I think that that story is as much a part of our identity as a congregation as the story of Jacob is about the identity of the people of Israel. They were a people who dealt with change by struggling with God, we are a people who struggle with each other. I’m not saying that we constantly fight with each other. We actually get along great and work well together most of the time. It’s just that when we have to process serious change, we tend to do it by fighting it out. We don’t do that because we like it or because we don’t like each other. We just do it because we don’t know any other way to deal with change.

We don’t plan it, different people take different roles and play different parts at different times in the conflict, it just kind of happens. It’s part of who we are. And yes, that way of handling change has brought us some blessings, just like Jacob’s battle brought a blessing. But it has also sometimes left us wounded and limping. So, yes, pay attention to the stories that we tell; they are an essential part of who we are. It may surprise you to learn, however, that that is not the only way that churches can deal with change. There actually are other ways!

Jesus was a storyteller too, as you know. And perhaps one of his stories could help us think a bit more creatively about dealing with change. He told a story about a widow who got into a fight with a judge. She wanted something from him, some justice, and he didn’t want to give it to her so she had to fight him. And the battle between the two might be more violent than it seems when you first read this. The usual interpretation of this story is that the widow just wears the judge down with her persistence and insistence until the judge says, I will grant her justice, so that she may not wear me out by continually coming.” What you need to know is that the judge’s words can also be translated as “I will grant her justice, so that she doesn’t end up slapping me in the face!” So that widow might have been a bit scrappier than you’ve been led to believe!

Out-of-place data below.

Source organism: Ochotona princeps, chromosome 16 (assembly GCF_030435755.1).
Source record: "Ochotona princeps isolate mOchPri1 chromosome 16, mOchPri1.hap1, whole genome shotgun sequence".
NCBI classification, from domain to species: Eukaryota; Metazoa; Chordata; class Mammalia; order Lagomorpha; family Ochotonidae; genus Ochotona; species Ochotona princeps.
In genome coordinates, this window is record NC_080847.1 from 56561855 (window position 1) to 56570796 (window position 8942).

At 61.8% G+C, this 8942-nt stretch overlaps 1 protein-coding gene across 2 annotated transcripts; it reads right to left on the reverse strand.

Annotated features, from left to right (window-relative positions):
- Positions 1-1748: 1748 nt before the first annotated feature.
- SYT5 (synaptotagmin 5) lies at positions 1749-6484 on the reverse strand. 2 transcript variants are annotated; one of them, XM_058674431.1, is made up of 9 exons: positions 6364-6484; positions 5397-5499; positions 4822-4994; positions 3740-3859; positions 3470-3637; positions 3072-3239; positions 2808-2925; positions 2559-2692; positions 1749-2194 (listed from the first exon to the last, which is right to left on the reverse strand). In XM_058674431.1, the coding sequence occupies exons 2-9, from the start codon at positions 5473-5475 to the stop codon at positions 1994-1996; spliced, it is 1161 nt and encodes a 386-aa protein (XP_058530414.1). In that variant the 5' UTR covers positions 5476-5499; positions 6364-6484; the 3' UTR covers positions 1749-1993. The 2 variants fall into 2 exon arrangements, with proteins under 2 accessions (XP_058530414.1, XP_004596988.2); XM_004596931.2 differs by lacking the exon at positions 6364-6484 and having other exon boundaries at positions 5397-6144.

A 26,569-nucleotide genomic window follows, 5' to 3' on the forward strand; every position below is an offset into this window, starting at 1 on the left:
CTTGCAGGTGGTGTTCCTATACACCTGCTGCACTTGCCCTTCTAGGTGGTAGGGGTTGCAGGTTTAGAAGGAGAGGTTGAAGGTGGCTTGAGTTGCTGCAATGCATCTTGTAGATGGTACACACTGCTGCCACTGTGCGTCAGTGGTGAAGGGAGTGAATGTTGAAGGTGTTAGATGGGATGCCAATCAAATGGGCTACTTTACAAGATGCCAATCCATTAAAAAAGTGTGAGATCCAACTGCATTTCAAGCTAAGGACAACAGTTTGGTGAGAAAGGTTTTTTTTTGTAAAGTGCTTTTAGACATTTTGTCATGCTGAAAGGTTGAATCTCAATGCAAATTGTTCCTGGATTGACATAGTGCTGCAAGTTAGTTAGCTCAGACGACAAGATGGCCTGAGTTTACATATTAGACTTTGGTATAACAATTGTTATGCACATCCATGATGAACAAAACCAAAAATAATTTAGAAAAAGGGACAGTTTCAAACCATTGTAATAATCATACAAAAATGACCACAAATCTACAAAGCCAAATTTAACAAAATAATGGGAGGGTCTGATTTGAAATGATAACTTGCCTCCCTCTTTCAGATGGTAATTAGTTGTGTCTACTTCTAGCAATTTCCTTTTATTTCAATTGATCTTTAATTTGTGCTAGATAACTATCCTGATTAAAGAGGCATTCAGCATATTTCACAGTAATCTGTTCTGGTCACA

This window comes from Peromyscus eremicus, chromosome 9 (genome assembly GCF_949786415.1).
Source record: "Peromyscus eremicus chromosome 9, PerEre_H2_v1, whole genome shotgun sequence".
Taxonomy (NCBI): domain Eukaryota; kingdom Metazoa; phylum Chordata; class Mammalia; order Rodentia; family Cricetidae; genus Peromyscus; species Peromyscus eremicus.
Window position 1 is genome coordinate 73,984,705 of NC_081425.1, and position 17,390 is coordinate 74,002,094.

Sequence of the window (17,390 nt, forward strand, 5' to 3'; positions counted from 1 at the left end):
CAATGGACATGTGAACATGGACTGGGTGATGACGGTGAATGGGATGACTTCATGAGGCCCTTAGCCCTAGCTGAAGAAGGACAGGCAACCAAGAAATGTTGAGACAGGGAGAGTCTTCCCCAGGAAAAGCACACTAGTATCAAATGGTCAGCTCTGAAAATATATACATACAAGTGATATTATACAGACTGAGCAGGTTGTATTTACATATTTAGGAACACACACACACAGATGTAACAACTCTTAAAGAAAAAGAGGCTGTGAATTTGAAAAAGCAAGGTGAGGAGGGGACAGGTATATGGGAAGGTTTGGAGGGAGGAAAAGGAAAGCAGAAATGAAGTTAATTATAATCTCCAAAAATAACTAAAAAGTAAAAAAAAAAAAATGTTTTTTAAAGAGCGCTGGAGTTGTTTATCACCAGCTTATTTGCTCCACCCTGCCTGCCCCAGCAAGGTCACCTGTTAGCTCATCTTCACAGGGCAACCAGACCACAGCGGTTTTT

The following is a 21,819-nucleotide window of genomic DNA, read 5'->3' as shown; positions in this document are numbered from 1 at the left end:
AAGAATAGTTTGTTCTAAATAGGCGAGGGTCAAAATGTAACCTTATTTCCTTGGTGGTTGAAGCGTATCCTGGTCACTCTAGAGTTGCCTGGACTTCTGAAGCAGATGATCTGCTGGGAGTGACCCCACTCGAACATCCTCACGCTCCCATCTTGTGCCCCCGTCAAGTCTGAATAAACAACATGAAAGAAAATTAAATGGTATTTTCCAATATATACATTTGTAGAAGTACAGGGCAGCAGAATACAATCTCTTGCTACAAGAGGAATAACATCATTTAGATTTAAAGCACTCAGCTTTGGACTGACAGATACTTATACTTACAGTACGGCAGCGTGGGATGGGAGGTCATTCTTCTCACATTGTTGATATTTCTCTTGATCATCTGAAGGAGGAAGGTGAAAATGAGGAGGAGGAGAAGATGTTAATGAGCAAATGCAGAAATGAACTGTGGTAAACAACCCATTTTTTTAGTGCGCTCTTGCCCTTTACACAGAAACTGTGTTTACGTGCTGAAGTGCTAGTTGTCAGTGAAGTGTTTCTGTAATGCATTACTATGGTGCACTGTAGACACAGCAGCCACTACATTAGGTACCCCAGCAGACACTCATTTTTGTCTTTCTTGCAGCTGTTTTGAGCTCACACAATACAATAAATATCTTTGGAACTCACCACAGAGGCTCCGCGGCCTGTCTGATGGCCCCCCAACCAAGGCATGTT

Jesus seems to have told this story to illustrate how people related to God in prayer and in other ways and the underlying assumption seems to be that you have to fight with God to get anything from him. It’s just like the Jacob story – Jacob had to fight with God to get a blessing, the widow has to fight with God to get justice. Jesus is saying that that’s how we think it works. But then he goes on to say that God actually isn’t like the judge at all. In other words, we may assume that we need to fight with God to get the blessing but God would rather just give it. Maybe Jacob’s wrestling match and Israel’s ongoing struggle with God is not about who God actually is, but is rather caused by our failure to understand God at all.

Which leads me to wonder, have we in this congregation learned to deal with change by picking sides and fighting it out until somebody wins and somebody loses because we too have failed to understand the true nature of God? The idea that, in order for one person to win, somebody else has to lose, is actually based on a fundamental misunderstanding of the nature of the church and of God. It is a way of behaving that humans have always adopted when resources are scarce. But we do not have a God of scarcity; we have a God of abundance. Change is inevitable as we move forward, my hope and prayer is that we deal with it in the best ways possible. There really is no need for there to be winners and losers. The more we know God, the more we can create a church where everyone is heard, everyone’s respected and we actually all win together.